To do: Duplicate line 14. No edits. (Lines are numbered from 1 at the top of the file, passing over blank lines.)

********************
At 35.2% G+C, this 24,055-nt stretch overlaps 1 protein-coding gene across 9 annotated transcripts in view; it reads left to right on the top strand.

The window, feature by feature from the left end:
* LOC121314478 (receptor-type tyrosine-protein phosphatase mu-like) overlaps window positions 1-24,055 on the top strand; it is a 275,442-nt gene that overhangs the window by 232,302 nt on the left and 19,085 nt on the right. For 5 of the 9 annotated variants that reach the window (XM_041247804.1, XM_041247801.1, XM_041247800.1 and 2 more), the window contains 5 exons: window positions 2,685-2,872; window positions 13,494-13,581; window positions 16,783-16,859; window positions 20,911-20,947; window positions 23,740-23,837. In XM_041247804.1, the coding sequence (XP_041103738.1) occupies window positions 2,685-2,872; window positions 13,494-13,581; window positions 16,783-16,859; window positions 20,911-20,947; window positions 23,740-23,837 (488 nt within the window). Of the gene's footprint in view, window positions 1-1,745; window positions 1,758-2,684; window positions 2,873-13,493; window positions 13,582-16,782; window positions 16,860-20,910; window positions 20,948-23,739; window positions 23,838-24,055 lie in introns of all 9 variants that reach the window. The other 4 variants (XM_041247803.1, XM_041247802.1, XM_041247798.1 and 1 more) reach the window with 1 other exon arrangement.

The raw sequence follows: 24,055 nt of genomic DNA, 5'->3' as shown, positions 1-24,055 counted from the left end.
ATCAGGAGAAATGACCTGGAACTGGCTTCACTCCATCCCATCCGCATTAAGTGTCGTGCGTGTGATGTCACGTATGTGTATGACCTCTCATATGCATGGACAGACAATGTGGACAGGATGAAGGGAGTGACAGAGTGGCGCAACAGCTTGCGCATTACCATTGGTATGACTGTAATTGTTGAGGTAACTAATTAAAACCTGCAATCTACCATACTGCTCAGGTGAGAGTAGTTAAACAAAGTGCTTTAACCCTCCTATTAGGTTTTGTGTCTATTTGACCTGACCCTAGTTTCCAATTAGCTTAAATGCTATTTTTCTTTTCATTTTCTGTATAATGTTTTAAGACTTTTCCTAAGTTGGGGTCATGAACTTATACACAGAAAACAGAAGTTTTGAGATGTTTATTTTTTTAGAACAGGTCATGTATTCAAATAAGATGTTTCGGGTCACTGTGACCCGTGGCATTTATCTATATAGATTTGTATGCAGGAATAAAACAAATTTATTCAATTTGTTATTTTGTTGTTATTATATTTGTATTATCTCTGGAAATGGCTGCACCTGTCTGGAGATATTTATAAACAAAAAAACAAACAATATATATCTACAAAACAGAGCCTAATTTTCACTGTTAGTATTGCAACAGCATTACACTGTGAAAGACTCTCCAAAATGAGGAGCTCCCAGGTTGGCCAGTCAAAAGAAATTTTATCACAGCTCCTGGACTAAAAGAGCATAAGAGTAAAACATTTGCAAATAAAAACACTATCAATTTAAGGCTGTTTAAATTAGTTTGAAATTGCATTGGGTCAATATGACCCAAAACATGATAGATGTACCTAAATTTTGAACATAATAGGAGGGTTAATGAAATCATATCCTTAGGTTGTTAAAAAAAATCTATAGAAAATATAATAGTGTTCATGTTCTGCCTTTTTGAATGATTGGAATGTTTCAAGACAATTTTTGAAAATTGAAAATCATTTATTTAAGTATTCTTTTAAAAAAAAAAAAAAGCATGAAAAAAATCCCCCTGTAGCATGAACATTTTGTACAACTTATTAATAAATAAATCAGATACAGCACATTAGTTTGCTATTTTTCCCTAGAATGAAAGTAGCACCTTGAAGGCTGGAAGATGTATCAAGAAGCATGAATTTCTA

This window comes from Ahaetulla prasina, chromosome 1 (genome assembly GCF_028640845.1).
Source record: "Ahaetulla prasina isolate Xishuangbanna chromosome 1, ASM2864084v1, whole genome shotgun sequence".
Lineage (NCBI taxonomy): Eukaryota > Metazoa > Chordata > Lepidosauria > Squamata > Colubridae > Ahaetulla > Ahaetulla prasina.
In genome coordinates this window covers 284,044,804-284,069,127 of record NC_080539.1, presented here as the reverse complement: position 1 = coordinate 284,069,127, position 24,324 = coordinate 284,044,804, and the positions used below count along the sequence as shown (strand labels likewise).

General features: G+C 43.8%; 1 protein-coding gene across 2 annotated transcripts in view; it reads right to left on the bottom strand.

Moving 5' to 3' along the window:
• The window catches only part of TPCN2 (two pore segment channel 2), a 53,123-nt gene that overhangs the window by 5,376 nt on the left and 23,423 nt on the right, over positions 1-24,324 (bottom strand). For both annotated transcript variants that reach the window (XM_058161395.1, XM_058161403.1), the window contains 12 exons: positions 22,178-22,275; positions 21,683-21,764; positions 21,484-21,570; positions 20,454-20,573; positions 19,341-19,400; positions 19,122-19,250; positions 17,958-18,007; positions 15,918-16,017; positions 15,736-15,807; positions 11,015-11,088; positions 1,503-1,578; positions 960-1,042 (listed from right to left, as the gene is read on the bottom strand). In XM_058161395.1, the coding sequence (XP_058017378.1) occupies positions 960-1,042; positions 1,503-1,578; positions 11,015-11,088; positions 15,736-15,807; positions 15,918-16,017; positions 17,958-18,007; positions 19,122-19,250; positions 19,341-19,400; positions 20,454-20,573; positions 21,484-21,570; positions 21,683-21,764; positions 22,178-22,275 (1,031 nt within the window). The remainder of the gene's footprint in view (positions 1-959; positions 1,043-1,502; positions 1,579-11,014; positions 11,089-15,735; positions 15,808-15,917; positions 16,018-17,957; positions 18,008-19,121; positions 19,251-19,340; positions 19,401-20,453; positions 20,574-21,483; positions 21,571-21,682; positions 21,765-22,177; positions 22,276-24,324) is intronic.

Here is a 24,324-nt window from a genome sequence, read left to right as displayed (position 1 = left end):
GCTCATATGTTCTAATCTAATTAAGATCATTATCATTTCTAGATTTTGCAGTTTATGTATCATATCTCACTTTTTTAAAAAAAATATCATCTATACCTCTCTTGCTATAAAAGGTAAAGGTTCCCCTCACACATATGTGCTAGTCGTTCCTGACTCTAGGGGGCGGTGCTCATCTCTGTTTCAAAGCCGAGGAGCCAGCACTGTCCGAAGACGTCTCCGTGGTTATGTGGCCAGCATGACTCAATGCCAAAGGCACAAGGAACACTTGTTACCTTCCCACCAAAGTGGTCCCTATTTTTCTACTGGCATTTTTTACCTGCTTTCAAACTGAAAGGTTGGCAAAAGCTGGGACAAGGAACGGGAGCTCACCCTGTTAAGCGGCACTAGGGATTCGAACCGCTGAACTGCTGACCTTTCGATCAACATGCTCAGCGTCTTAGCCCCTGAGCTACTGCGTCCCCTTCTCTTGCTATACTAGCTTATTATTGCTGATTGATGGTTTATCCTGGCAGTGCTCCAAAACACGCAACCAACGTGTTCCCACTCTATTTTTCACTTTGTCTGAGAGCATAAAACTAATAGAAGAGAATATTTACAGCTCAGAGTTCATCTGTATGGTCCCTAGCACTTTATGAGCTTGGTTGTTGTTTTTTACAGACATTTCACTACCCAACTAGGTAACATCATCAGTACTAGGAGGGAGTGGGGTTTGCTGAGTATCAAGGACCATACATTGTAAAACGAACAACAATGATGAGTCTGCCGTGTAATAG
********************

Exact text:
GCTCATATGTTCTAATCTAATTAAGATCATTATCATTTCTAGATTTTGCAGTTTATGTATCATATCTCACTTTTTTAAAAAAAATATCATCTATACCTCTCTTGCTATAAAAGGTAAAGGTTCCCCTCACACATATGTGCTAGTCGTTCCTGACTCTAGGGGGCGGTGCTCATCTCTGTTTCAAAGCCGAGGAGCCAGCACTGTCCGAAGACGTCTCCGTGGTTATGTGGCCAGCATGACTCAATGCCAAAGGCACAAGGAACACTTGTTACCTTCCCACCAAAGTGGTCCCTATTTTTCTACTGGCATTTTTTACCTGCTTTCAAACTGAAAGGTTGGCAAAAGCTGGGACAAGGAACGGGAGCTCACCCTGTTAAGCGGCACTAGGGATTCGAACCGCTGAACTGCTGACCTTTCGATCAACATGCTCAGCGTCTTAGCCCCTGAGCTACTGCGTCCCCTTCTCTTGCTATACTAGCTTATTATTGCTGATTGATGGTTTATCCTGGCAGTGCTCCAAAACACGCAACCAACGTGTTCCCACTCTATTTTTCACTTTGTCTGAGAGCATAAAACTAATAGAAGAGAATATTTACAGCTCAGAGTTCATCTGTATGGTCCCTAGCACTTTATGAGCTTGGTTGTTGTTTTTTACAGACATTTCACTACCCAACTAGGTAACATCATCAGTACTAGGAGGGAGTGGGGTTTGCTGAGTATCAAGGACCATACATTGTAAAACGAACAACAATGATGAGTCTGCCGTGTAATAG